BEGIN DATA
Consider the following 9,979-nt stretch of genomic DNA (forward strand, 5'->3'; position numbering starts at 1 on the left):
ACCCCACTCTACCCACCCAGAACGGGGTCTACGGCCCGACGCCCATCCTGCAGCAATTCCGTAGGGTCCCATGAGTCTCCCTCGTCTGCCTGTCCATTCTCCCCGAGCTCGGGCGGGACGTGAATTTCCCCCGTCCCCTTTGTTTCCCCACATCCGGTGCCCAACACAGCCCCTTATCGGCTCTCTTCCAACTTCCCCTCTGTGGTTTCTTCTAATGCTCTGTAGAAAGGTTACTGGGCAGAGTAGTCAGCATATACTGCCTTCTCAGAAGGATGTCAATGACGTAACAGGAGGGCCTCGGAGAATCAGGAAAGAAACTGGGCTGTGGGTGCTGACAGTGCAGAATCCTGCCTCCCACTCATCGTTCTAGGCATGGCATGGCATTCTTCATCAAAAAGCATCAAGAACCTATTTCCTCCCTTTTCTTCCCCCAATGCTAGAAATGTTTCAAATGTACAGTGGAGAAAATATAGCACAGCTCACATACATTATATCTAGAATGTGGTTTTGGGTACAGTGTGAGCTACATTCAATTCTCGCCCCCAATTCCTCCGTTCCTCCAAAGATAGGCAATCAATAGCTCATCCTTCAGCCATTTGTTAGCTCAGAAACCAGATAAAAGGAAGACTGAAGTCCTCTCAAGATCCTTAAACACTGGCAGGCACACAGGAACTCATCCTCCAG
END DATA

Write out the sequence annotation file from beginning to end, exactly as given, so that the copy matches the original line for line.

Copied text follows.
Consider the following 9,979-nt stretch of genomic DNA (forward strand, 5'->3'; position numbering starts at 1 on the left):
ACCCCACTCTACCCACCCAGAACGGGGTCTACGGCCCGACGCCCATCCTGCAGCAATTCCGTAGGGTCCCATGAGTCTCCCTCGTCTGCCTGTCCATTCTCCCCGAGCTCGGGCGGGACGTGAATTTCCCCCGTCCCCTTTGTTTCCCCACATCCGGTGCCCAACACAGCCCCTTATCGGCTCTCTTCCAACTTCCCCTCTGTGGTTTCTTCTAATGCTCTGTAGAAAGGTTACTGGGCAGAGTAGTCAGCATATACTGCCTTCTCAGAAGGATGTCAATGACGTAACAGGAGGGCCTCGGAGAATCAGGAAAGAAACTGGGCTGTGGGTGCTGACAGTGCAGAATCCTGCCTCCCACTCATCGTTCTAGGCATGGCATGGCATTCTTCATCAAAAAGCATCAAGAACCTATTTCCTCCCTTTTCTTCCCCCAATGCTAGAAATGTTTCAAATGTACAGTGGAGAAAATATAGCACAGCTCACATACATTATATCTAGAATGTGGTTTTGGGTACAGTGTGAGCTACATTCAATTCTCGCCCCCAATTCCTCCGTTCCTCCAAAGATAGGCAATCAATAGCTCATCCTTCAGCCATTTGTTAGCTCAGAAACCAGATAAAAGGAAGACTGAAGTCCTCTCAAGATCCTTAAACACTGGCAGGCACACAGGAACTCATCCTCCAG